Culturevulture Film Critics’ TOP TEN Films of 2010

Culturevulture Film Critics Pick Their TOP TEN of 2010

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As everyone knows, making top ten lists is mostly a personal affair, so Culturevulture’s Film Review section continues its tradition (yes, for the second year in a row) of publishing each CV contributor’s own personal Top Ten list. Some of our writers prefer not to play this game, and have decided to bow out. A few others, such as yours truly, have been busy with other life concerns such as getting teaching credentials, and therefore were not able to see enough films in 2010 to feel justified in compiling a list. The ones who willingly submitted their lists did so with varying levels of enthusiasm and disgruntlement.

You will notice that some films–notably Toy Story 3, The Social Network, The Kids Are All Right and True Grit–made it on several lists. Quite a few others made their way on at least two critics’ lists. And then, of course, there are the films that distinguish one Culurevulture critic from another. These are the choices I find most interesting; they shed light on a writer’s personal tastes, beyond the objective judgments made through critical acumen.

If I had decided to make a list of my own, the film I would certainly have chosen that I don’t see here, and therefore would distinguish me from my fellow CV critics, is Tiny Furniture, an extraordinary little film by a 22-year-old recent college graduate named Lena Dunham about the post-college funk of a 22-year-old girl named Aura. It’s funny and intelligent, it was made with craft and daring, and it heralds the next generation of filmmakers in a way that makes me wish I could be a 22-year-old all over again.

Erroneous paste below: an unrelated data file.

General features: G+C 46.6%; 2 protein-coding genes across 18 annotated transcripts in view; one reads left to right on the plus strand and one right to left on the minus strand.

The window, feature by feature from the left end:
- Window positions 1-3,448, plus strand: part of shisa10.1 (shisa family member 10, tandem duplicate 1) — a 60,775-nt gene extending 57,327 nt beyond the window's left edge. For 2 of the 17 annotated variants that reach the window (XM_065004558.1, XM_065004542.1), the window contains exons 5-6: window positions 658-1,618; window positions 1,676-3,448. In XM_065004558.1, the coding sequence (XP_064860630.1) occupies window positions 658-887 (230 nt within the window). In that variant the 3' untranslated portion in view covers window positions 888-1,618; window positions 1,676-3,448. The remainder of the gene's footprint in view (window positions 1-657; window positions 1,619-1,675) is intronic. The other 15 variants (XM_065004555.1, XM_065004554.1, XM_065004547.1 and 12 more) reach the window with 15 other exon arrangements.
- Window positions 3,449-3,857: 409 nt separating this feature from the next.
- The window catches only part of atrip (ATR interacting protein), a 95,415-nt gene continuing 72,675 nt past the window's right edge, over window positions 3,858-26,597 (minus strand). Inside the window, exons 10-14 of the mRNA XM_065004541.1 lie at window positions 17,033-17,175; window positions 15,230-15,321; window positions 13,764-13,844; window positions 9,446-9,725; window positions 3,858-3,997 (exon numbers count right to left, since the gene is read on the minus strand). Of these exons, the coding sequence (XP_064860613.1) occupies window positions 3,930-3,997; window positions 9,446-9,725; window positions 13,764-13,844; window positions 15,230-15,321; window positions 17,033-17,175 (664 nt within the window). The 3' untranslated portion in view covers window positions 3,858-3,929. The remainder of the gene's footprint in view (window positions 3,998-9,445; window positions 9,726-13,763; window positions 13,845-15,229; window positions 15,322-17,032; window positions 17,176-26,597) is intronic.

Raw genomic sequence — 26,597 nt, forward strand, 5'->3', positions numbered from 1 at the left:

Reading ten best lists is almost as much fun as making them. So here they are: not one but five of them, for your list-reading pleasure.

Beverly Berning


George Wu’s Ten Best Movies of 2010

2010 wasn’t a great year for movies, but it had its gems. These are my favorites.

1. Another Year – Mike Leigh’s wonderful look at a year of just plain life overflows with brilliantly observed and evocative details that turn the mundane into the marvelous.

2. Secret Sunshine – It’s rare to find such a striking, original, and poignant work in which one truly has no idea where the story is going (so avoid spoilers!), and Cannes winner Jeon Do-yeon gives a performance for the ages.